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Sunday, February 1, 2015
Anxiety and Stress Disorders
I have been struggling with depression/anxiety for about 5 years now. In college I was put on 150mg of Zoloft along with therapy for depression and about a year later was slowly tapered off and was doing fine. About 2 years later I had an panic attack which then left me with "floating" or generalized anxiety everyday. The doctor then prescribed me zoloft again which I took at 150mg along with therapy. This helped and I began to function normally again. After feeling good for almost 18 months I decided to slowly come off the medication. After 5 months of being off the medication I started feeling the generalized anxiety again along with mild panic attacks. Without guidance I decided to start up on Zoloft again because it worked well for me last time. I started slowly at 50mg and after a week moved to 75mg and then after only 5 days went to 100mg. It was then that I experienced severe nightmares and suicidal thoughts. I felt as those I would lose control of my mind and body. I then decided to get into therapy and see a psychiatrist who recommended that I try prozac which she said I could start taking immediately. I was now seeing a new therapist and a new doctor because I am no longer at school. She started me at 10mg and after 2 weeks I was up to 20mg. It has now been about 25 days on the prozac and I am not feeling any better. I have been told that I need to give the medication more time, but I am at a crossroad in my mind. Is 4 weeks enough time for the medication to take effect. Am I jumping the gun on ruling out prozacs effectiveness? Lastly, I was told that every new time you go on a SSRI it takes longer to reach its full effect...is this true? Thank You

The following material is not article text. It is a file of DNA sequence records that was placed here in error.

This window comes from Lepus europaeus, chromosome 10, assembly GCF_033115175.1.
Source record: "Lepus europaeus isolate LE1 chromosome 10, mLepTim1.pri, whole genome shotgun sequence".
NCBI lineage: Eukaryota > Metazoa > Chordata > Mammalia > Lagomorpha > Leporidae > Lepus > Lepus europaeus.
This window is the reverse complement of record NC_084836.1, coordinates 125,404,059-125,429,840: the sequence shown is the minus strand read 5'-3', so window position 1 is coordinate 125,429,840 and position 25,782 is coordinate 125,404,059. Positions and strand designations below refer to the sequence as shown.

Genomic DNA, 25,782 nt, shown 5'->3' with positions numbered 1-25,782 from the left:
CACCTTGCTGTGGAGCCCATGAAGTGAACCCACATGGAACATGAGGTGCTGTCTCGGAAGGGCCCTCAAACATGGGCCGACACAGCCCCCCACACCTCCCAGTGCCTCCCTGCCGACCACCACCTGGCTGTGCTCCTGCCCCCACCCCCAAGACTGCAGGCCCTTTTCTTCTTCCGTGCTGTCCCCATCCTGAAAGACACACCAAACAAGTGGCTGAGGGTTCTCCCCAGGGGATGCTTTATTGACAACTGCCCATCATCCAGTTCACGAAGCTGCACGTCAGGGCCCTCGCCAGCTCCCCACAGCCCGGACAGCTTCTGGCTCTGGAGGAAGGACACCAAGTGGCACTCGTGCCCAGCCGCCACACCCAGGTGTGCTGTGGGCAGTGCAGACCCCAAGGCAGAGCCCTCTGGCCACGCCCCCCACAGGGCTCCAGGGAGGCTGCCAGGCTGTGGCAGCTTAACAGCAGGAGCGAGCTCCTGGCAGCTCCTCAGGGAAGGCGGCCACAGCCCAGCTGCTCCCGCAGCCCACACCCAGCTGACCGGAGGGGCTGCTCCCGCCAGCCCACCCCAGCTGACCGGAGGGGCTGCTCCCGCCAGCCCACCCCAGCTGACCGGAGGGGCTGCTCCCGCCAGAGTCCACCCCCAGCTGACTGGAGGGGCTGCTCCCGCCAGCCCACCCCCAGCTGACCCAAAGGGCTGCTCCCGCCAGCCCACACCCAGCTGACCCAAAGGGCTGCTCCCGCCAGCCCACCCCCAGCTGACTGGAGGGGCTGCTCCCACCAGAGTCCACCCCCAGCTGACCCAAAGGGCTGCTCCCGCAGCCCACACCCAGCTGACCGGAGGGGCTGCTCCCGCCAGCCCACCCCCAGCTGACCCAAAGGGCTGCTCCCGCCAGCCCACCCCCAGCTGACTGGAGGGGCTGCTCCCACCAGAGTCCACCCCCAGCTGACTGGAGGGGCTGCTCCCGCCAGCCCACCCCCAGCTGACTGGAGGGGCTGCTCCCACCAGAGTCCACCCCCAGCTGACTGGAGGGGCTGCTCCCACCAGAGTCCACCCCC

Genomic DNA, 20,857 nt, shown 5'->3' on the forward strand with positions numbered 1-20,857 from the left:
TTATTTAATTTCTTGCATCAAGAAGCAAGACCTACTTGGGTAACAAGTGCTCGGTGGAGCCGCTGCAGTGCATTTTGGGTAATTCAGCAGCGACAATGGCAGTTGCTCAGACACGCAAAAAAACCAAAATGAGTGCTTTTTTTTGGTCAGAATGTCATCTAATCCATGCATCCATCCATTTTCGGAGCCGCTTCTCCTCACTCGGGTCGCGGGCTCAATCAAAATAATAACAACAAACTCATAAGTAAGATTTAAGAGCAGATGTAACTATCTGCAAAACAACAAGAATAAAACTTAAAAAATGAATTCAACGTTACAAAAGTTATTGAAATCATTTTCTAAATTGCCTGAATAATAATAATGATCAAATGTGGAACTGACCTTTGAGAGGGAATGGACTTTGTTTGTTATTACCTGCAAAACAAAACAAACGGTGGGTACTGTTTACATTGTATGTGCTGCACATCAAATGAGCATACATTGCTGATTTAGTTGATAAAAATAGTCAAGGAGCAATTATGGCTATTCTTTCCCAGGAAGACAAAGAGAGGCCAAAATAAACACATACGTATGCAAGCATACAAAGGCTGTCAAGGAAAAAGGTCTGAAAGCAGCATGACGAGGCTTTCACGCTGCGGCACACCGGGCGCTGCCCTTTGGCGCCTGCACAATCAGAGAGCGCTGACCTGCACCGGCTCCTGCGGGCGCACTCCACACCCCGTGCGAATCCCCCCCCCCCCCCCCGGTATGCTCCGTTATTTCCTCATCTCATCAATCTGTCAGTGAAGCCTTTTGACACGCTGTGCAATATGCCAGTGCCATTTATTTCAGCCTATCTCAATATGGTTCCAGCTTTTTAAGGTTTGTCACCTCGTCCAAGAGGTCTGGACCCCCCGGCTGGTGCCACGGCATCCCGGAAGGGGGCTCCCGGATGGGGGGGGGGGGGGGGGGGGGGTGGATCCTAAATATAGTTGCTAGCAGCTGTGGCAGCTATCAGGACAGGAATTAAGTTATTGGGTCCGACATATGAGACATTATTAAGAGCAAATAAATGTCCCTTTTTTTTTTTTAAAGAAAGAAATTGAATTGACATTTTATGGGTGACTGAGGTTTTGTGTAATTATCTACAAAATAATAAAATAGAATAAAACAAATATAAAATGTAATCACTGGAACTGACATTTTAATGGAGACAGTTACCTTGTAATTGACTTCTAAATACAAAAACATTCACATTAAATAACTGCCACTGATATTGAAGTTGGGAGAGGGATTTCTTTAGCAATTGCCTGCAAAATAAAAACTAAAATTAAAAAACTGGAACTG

After multiple episodes of panic attacks, anxiety, and depression long term therapy is recommended even with earlier responses. It is possible that a longer period on Prozac 20mg could be helpful, but it is also possible that a larger dose of Prozac is required given the information that you described in your history. Both of these alternatives need to be considered in your discussions with your psychiatrist. Don't discount the fact that your therapist and psychiatrist are both new to you and you are at a different time in your life. All of these features could contribute in the delay in your improvement.
Nicholas A Votolato, RPh BCPP
Assistant Professor of Pharmacy
College of Pharmacy
Assistant Professor of Psychiatry, Emeritus
College of Medicine
The Ohio State University